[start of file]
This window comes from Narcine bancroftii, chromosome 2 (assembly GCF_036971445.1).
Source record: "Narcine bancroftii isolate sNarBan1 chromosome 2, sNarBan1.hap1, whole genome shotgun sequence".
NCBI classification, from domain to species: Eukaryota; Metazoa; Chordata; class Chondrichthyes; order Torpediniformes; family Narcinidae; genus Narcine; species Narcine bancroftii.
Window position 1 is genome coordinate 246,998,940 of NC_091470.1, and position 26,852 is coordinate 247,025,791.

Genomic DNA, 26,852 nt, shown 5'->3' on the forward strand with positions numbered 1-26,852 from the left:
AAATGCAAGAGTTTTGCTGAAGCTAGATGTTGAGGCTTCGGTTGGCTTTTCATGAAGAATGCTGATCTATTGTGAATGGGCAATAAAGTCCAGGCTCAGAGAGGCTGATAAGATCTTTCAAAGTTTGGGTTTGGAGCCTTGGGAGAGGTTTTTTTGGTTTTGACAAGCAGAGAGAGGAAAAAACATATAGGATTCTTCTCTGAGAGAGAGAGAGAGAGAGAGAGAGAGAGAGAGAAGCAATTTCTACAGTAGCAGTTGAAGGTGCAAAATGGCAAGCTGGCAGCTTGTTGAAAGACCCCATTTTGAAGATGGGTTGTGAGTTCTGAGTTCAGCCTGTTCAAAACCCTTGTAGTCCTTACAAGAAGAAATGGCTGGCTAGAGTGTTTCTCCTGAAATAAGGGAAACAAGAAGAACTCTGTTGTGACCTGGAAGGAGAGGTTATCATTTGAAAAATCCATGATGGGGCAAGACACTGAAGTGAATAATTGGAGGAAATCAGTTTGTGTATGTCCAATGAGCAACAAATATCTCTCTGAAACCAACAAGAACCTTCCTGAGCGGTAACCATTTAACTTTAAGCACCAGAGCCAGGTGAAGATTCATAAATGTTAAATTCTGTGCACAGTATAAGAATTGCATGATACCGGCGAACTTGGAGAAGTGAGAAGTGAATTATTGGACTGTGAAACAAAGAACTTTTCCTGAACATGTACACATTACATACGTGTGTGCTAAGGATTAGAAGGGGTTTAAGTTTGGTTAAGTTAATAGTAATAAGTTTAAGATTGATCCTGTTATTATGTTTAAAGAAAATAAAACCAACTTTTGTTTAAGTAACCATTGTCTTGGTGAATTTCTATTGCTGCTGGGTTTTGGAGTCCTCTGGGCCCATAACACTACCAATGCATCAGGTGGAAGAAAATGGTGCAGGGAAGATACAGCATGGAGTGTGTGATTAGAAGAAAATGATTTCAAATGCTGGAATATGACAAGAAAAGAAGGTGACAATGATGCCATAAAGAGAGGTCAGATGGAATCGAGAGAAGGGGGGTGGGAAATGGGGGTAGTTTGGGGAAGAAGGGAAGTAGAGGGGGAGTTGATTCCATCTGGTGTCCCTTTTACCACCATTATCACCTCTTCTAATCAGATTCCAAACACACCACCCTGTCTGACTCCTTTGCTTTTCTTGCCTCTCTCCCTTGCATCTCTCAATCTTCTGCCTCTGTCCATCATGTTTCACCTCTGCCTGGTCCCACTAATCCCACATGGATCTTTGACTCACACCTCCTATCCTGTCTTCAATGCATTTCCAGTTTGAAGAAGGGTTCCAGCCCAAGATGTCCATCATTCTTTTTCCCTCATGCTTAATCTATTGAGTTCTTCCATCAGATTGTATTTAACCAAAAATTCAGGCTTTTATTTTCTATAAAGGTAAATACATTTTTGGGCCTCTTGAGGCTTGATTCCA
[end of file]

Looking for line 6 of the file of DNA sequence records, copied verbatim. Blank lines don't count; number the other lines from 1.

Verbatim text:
AAATGCAAGAGTTTTGCTGAAGCTAGATGTTGAGGCTTCGGTTGGCTTTTCATGAAGAATGCTGATCTATTGTGAATGGGCAATAAAGTCCAGGCTCAGAGAGGCTGATAAGATCTTTCAAAGTTTGGGTTTGGAGCCTTGGGAGAGGTTTTTTTGGTTTTGACAAGCAGAGAGAGGAAAAAACATATAGGATTCTTCTCTGAGAGAGAGAGAGAGAGAGAGAGAGAGAGAGAGAAGCAATTTCTACAGTAGCAGTTGAAGGTGCAAAATGGCAAGCTGGCAGCTTGTTGAAAGACCCCATTTTGAAGATGGGTTGTGAGTTCTGAGTTCAGCCTGTTCAAAACCCTTGTAGTCCTTACAAGAAGAAATGGCTGGCTAGAGTGTTTCTCCTGAAATAAGGGAAACAAGAAGAACTCTGTTGTGACCTGGAAGGAGAGGTTATCATTTGAAAAATCCATGATGGGGCAAGACACTGAAGTGAATAATTGGAGGAAATCAGTTTGTGTATGTCCAATGAGCAACAAATATCTCTCTGAAACCAACAAGAACCTTCCTGAGCGGTAACCATTTAACTTTAAGCACCAGAGCCAGGTGAAGATTCATAAATGTTAAATTCTGTGCACAGTATAAGAATTGCATGATACCGGCGAACTTGGAGAAGTGAGAAGTGAATTATTGGACTGTGAAACAAAGAACTTTTCCTGAACATGTACACATTACATACGTGTGTGCTAAGGATTAGAAGGGGTTTAAGTTTGGTTAAGTTAATAGTAATAAGTTTAAGATTGATCCTGTTATTATGTTTAAAGAAAATAAAACCAACTTTTGTTTAAGTAACCATTGTCTTGGTGAATTTCTATTGCTGCTGGGTTTTGGAGTCCTCTGGGCCCATAACACTACCAATGCATCAGGTGGAAGAAAATGGTGCAGGGAAGATACAGCATGGAGTGTGTGATTAGAAGAAAATGATTTCAAATGCTGGAATATGACAAGAAAAGAAGGTGACAATGATGCCATAAAGAGAGGTCAGATGGAATCGAGAGAAGGGGGGTGGGAAATGGGGGTAGTTTGGGGAAGAAGGGAAGTAGAGGGGGAGTTGATTCCATCTGGTGTCCCTTTTACCACCATTATCACCTCTTCTAATCAGATTCCAAACACACCACCCTGTCTGACTCCTTTGCTTTTCTTGCCTCTCTCCCTTGCATCTCTCAATCTTCTGCCTCTGTCCATCATGTTTCACCTCTGCCTGGTCCCACTAATCCCACATGGATCTTTGACTCACACCTCCTATCCTGTCTTCAATGCATTTCCAGTTTGAAGAAGGGTTCCAGCCCAAGATGTCCATCATTCTTTTTCCCTCATGCTTAATCTATTGAGTTCTTCCATCAGATTGTATTTAACCAAAAATTCAGGCTTTTATTTTCTATAAAGGTAAATACATTTTTGGGCCTCTTGAGGCTTGATTCCA